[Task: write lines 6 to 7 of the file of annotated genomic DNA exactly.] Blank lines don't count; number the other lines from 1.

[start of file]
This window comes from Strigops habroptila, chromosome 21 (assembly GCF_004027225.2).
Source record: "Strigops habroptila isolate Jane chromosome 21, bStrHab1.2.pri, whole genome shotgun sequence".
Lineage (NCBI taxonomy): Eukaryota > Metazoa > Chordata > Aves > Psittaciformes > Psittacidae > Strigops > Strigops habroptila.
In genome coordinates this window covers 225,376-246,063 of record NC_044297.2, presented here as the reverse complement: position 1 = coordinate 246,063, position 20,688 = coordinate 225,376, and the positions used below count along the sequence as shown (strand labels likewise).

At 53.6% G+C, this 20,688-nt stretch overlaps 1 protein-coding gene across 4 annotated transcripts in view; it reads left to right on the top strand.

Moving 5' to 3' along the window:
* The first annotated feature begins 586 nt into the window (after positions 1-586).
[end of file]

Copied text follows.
Moving 5' to 3' along the window:
* The first annotated feature begins 586 nt into the window (after positions 1-586).